by Leandra Esfakis
The Tribune published an interview with lawyer Wayne Munroe on September 23, on the Blackbeard’s Cay matter. Blackbeard's Cay is a small resort island off Cable Beach, which keeps eight captive dolphins as a tourist attraction. It is operated by a company called Blue Illusions Ltd, which is Mr Munroe's client.
When Prime Minister Perry Christie, and his Minister of Agriculture V Alfred Gray, decided to issue approvals to Blackbeard’s Cay without observing the legal process, they broke the laws.
They did what they did, for reasons best known to themselves. Certainly, those reasons were not known to the public, which under our laws, had a right to a public meeting; had a right to raise questions and get answers. This meeting was never held. Correspondence on the topic was ignored – for years. The government, throughout this process, has shown contempt for the law and disregard for the public.
In July 2014, the Supreme Court found that the prime minister and the minister of agriculture failed to comply with our laws. The approvals they granted for the Blackbeard’s Cay re-development, did not meet legal requirements. The court quashed those approvals. This means the approvals and permits are not in effect.
Blue Illusions, the operator of Blackbeard’s Cay, was at all times aware of these proceedings. It had lawyers attending the proceedings; it had opportunity to intervene in the proceedings; it had opportunity to be heard. But did nothing.
Instead, Wayne Munroe’s client sat on its hands. It let the government spend the Bahamian public’s money, fighting this action, in an attempt to defend the interests of a private enterprise.
That attempt failed. The court decided against the government. Now Blue Illusions says it is unhappy with the consequences. It stood by and watched the litigation for almost two years, and did nothing. To complain now that enforcement of the court order would be in breach of its constitutional rights, is mischievous at best.
Let’s consider our constitutional democracy. It mandates that we have a rule of law; that no man is above the law; that all are equal before the law; that breaches of the law bring consequences.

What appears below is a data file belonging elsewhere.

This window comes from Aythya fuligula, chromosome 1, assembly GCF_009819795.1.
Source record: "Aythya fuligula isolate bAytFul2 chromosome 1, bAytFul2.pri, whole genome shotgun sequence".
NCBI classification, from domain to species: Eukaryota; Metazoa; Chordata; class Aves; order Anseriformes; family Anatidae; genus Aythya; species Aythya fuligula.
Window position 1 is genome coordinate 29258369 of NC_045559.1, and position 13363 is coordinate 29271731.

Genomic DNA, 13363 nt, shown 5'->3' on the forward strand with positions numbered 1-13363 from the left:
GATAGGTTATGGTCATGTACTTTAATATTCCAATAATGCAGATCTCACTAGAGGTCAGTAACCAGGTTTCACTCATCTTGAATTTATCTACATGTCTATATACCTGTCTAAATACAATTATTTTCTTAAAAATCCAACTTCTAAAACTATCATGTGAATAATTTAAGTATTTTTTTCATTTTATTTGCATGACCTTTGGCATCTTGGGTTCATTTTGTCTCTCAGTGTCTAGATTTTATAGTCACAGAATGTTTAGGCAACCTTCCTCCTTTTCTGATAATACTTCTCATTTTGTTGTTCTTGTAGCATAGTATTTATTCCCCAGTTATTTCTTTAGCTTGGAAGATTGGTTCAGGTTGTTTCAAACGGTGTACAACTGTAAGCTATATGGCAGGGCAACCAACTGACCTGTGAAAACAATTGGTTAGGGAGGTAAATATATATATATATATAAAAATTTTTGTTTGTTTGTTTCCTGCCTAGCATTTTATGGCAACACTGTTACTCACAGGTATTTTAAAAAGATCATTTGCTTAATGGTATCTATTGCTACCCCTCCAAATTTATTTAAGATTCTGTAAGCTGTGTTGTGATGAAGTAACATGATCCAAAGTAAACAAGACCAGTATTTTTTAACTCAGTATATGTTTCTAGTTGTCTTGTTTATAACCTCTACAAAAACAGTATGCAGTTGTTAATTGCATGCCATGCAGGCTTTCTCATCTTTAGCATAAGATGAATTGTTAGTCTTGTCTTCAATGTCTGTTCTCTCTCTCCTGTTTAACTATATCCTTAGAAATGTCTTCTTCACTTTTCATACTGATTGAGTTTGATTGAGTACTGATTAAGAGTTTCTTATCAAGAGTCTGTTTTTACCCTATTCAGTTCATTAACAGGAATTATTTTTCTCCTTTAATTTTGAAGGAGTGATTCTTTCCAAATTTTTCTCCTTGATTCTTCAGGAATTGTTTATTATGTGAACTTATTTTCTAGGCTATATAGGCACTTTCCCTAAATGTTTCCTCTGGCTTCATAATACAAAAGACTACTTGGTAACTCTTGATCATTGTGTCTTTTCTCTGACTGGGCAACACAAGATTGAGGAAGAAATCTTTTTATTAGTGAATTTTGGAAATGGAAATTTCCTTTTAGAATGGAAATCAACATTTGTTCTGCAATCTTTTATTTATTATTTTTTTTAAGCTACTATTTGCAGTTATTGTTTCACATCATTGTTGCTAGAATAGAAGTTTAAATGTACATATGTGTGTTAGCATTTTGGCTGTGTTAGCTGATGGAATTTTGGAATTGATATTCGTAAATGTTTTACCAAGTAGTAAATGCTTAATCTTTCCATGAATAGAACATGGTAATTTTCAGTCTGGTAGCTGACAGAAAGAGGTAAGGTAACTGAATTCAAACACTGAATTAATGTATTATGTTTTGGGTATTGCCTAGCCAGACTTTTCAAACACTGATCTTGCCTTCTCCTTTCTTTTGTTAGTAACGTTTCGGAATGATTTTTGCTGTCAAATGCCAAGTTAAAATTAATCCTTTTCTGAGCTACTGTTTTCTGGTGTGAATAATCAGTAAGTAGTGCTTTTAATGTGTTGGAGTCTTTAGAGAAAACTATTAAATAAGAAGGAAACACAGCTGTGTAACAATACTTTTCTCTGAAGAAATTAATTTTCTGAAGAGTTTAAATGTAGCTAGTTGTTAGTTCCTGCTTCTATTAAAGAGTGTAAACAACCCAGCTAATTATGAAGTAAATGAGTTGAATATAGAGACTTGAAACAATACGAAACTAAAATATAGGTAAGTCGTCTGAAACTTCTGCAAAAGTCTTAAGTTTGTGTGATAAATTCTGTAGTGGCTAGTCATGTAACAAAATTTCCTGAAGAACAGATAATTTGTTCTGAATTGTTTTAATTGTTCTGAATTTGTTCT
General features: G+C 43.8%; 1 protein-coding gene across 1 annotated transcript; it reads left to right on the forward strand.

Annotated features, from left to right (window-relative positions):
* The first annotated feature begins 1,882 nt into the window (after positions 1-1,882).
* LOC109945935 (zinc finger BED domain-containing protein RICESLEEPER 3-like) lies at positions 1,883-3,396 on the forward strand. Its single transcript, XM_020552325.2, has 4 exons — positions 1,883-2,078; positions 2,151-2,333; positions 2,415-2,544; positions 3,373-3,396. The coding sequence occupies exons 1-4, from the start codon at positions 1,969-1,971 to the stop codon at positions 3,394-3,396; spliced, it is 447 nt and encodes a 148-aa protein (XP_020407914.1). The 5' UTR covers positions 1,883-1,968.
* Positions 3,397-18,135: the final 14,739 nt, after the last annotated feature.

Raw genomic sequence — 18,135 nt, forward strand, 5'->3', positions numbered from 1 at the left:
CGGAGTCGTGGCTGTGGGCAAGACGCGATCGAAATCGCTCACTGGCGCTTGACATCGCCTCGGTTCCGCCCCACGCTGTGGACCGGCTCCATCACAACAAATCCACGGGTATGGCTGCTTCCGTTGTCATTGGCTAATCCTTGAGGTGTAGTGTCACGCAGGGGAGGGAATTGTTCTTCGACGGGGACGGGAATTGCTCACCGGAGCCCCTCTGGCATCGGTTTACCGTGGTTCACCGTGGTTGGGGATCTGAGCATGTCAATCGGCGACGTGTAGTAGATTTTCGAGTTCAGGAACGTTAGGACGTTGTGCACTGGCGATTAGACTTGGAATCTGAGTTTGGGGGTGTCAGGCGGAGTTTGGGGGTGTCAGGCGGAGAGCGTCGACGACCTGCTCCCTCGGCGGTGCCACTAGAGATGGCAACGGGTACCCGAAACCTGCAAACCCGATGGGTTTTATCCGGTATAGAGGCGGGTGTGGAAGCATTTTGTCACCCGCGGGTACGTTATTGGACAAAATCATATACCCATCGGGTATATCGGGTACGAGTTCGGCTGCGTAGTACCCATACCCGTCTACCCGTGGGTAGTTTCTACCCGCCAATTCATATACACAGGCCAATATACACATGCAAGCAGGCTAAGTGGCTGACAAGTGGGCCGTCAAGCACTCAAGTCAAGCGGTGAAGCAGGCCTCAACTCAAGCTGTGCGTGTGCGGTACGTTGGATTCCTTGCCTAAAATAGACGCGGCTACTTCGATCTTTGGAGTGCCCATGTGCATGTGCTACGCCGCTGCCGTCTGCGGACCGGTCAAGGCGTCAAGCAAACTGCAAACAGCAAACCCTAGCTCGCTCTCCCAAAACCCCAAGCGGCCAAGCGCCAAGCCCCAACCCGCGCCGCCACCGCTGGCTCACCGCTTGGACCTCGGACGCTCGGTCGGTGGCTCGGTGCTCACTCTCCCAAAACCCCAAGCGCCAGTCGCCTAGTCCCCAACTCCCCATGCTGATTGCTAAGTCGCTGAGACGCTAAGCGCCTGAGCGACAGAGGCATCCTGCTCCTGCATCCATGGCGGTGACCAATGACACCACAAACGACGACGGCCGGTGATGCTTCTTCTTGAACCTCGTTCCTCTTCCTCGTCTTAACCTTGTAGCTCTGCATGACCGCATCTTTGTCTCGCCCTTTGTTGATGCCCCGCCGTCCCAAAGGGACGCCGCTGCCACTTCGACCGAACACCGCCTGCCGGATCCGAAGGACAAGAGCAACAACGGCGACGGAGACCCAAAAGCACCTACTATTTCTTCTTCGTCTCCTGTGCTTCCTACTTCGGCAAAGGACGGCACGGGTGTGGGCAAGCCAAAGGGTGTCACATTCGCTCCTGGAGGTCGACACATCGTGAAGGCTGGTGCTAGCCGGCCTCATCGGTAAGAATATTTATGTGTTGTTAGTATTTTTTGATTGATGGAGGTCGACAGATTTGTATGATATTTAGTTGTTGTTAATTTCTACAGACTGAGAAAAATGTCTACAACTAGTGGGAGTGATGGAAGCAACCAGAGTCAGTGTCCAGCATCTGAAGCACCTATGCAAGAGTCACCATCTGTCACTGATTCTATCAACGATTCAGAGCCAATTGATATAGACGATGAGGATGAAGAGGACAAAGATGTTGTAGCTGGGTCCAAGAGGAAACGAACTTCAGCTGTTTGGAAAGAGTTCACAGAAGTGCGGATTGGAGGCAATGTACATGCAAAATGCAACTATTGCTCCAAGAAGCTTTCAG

The government broke the law when it allowed Blue Illusions to proceed with an illegal development. Blue Illusions broke the law by proceeding with an illegal development. But Mr Munroe claims it is "not cricket” to enforce the law.
Here’s where we would ask ourselves:
When the parties to the development, and these proceedings, (being prime minister, minister of agriculture, the director of town planning, international businessmen, developers and financiers), set out on a path which avoided compliance with our laws, did they not contemplate the potential consequences?
To add to the issues, Blue Illusion’s attorney indicates that it may sue the government if Blackbeard’s Cay has to return to its permitted use. Mr Munroe says the company’s claim would cost the Bahamian people $12 million in damages and 60-100 Bahamians would lose their jobs. Whether Mr Munroe’s client has a valid claim is a discussion for another place.
Before we are alarmed by these numbers let’s ask ourselves:
If our government cared about liability to the Bahamian people, why did it allow the Bank of the Bahamas to mismanage $100 million of people’s money? And why has it put $200 million more of the people’s NIB money, into a bank that is rocked by corruption?
If the government truly cares about Bahamian jobs, why has it forced Baha Mar into a chronic and probably fatal liquidation process, with the potential loss of about 2,500 Bahamian jobs?
But the fundamental question here is: Does the government care about good governance?
The government did not do right in the first place - by Blackbeard’s Cay - when it broke the law. It is not doing right in the second place, by ignoring the court order. This amounts to contempt of court. Court orders can be enforced by committal proceedings.
Justice Stephen Isaacs’ ruling on Blackbeard’s Cay requires the prime minister and his minister of agriculture, to act within the limits of our laws. This is how an independent and impartial judiciary in a democracy is supposed to function: it prevents the misuse and abuse of power, or corrects it.
And here’s where the PM could brilliantly lead by example - comply with the court orders, and uphold the law of the land. It would set the gold standard this nation so very much needs to follow.
It’s an historic moment in our development as a nation. It’s an historic decision, and not just for dolphins. It’s about our democracy, and administration of the rule of law: without prejudice, without fear or favour, without corruption. It’s about prudent government, with vision. It’s about us, and what we want for our country. It’s about making it better in the Bahamas
Let’s take a look at the short list of government issues so far: BAMSI; Bank of the Bahamas; Baha Mar; Bahamasair; BTC; BEC; crime; education; carnival accounts; Urban Renewal accounts - and now Blackbeard’s Cay.
Shooting the messenger, whether it is ReEarth, or the Public Accounts Committee, is not the answer. The problems will still exist.
But the beauty of the Blackbeard’s Cay case, is that these wrongs can be put right – the dolphins can be relocated to a suitable place, and the island can be restored to its legally permitted use - once the rule of law functions in our democracy.
Justice Isaacs’ ruling in the Blackbeard’s Cay case, gives the prime minister, the minister of agriculture, and all of us, a window of opportunity to do the right thing. If we are truly proud to be Bahamian, we can make it happen.
Leandra Esfakis is a daughter of the late Dr Andrew Esfakis. She is a lawyer practising with King & Co.